This is a blog to discuss philosophy, chess, politics,
C. S. Lewis, or whatever it is that I'm in the mood to discuss.
'I don't exist" is not self-refuting.How do you (or I) know that I am not a non-existent object?some of the others are suspect too. One could simply Believe justifiably that nothing can be known with certainty. Didn't Socrates hold that view?
My favourite example of self-refutation is one of "Sally Brown's" new philosophies in the Peanuts comic strip. She announces to Charlie "No. That's my new philosophy. I don't care what anyone says, the answer is always 'No'". Charlie simply says in response, without turning to look at Sally, "So that's your new philosophy, huh?"Sally thinks for a moment before saying "You ruined my new philosophy". At one stage I had this comic strip laminated and used it as a book mark, but it seems to have got lost. Wish I could find it ... Steve Lovell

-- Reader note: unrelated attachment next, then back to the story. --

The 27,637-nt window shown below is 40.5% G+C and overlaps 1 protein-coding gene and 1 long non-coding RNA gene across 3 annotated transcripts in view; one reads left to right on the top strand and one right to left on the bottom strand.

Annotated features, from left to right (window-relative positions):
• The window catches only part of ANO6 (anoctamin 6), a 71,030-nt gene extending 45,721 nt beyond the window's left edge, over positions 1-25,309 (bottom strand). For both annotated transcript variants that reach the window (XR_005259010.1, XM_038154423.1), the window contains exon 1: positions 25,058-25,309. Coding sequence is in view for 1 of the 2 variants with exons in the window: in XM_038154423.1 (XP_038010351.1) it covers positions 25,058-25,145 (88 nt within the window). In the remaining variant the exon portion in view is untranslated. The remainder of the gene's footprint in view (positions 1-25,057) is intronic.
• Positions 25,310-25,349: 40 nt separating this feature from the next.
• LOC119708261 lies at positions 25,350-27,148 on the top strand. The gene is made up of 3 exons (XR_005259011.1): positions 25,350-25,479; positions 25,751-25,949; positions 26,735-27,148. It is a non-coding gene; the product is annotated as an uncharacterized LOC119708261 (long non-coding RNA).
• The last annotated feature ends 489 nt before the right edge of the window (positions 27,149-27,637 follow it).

GK:--One could simply Believe justifiably that nothing can be known with certainty.--this depends on equivocation over "believe justifiably" and "known with certainty" so that you want us to think they are the same at one point and not the same at another
I thought that "Believe justifiablyh" meant something like has a good probability of being true and know with certainty meant, well, known with certainty (impossibility of error).I believe justifiably that there are other people (so I naively think). I know with certainty I exist, I am in pain (when I am). etc. I think lots of phil. do deny that anything is known with certainty in this sense, though I have never quire understood why.
Good to see New Zealand represented here! Though I also think some of them aren't exactly "self"-refuting.
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